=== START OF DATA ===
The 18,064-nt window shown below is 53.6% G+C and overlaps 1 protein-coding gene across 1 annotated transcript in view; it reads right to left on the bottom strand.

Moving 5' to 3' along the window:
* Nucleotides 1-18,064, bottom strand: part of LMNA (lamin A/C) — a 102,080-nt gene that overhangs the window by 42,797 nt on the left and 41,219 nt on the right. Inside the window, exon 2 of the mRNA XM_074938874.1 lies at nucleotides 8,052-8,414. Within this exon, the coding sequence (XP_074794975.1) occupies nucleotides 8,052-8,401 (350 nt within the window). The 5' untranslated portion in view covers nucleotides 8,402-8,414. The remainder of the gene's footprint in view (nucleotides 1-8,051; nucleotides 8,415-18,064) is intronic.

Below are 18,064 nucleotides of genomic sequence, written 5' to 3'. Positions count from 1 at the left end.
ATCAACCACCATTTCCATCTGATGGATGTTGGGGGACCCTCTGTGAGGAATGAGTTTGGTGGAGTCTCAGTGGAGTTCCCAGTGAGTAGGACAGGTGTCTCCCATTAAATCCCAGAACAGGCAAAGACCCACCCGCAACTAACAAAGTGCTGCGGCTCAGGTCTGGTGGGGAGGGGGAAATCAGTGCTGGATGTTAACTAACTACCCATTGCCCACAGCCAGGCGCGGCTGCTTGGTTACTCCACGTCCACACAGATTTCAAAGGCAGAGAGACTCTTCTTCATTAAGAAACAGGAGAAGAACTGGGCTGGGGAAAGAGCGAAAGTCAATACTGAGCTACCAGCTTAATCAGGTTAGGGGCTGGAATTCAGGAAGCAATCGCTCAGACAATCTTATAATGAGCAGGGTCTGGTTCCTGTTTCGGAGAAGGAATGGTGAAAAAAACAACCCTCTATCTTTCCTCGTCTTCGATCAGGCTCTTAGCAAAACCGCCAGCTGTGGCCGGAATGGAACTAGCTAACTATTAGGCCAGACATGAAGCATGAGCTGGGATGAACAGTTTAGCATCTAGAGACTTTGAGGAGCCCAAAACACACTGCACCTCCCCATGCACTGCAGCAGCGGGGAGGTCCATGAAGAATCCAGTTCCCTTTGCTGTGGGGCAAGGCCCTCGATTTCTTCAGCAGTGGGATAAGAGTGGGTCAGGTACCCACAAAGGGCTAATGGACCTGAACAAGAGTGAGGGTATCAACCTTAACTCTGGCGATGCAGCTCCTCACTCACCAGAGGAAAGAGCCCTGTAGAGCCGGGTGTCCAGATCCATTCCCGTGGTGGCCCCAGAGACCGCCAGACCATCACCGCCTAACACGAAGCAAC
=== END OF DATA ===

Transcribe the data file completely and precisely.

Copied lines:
The 18,064-nt window shown below is 53.6% G+C and overlaps 1 protein-coding gene across 1 annotated transcript in view; it reads right to left on the bottom strand.

Moving 5' to 3' along the window:
* Nucleotides 1-18,064, bottom strand: part of LMNA (lamin A/C) — a 102,080-nt gene that overhangs the window by 42,797 nt on the left and 41,219 nt on the right. Inside the window, exon 2 of the mRNA XM_074938874.1 lies at nucleotides 8,052-8,414. Within this exon, the coding sequence (XP_074794975.1) occupies nucleotides 8,052-8,401 (350 nt within the window). The 5' untranslated portion in view covers nucleotides 8,402-8,414. The remainder of the gene's footprint in view (nucleotides 1-8,051; nucleotides 8,415-18,064) is intronic.

Below are 18,064 nucleotides of genomic sequence, written 5' to 3'. Positions count from 1 at the left end.
ATCAACCACCATTTCCATCTGATGGATGTTGGGGGACCCTCTGTGAGGAATGAGTTTGGTGGAGTCTCAGTGGAGTTCCCAGTGAGTAGGACAGGTGTCTCCCATTAAATCCCAGAACAGGCAAAGACCCACCCGCAACTAACAAAGTGCTGCGGCTCAGGTCTGGTGGGGAGGGGGAAATCAGTGCTGGATGTTAACTAACTACCCATTGCCCACAGCCAGGCGCGGCTGCTTGGTTACTCCACGTCCACACAGATTTCAAAGGCAGAGAGACTCTTCTTCATTAAGAAACAGGAGAAGAACTGGGCTGGGGAAAGAGCGAAAGTCAATACTGAGCTACCAGCTTAATCAGGTTAGGGGCTGGAATTCAGGAAGCAATCGCTCAGACAATCTTATAATGAGCAGGGTCTGGTTCCTGTTTCGGAGAAGGAATGGTGAAAAAAACAACCCTCTATCTTTCCTCGTCTTCGATCAGGCTCTTAGCAAAACCGCCAGCTGTGGCCGGAATGGAACTAGCTAACTATTAGGCCAGACATGAAGCATGAGCTGGGATGAACAGTTTAGCATCTAGAGACTTTGAGGAGCCCAAAACACACTGCACCTCCCCATGCACTGCAGCAGCGGGGAGGTCCATGAAGAATCCAGTTCCCTTTGCTGTGGGGCAAGGCCCTCGATTTCTTCAGCAGTGGGATAAGAGTGGGTCAGGTACCCACAAAGGGCTAATGGACCTGAACAAGAGTGAGGGTATCAACCTTAACTCTGGCGATGCAGCTCCTCACTCACCAGAGGAAAGAGCCCTGTAGAGCCGGGTGTCCAGATCCATTCCCGTGGTGGCCCCAGAGACCGCCAGACCATCACCGCCTAACACGAAGCAAC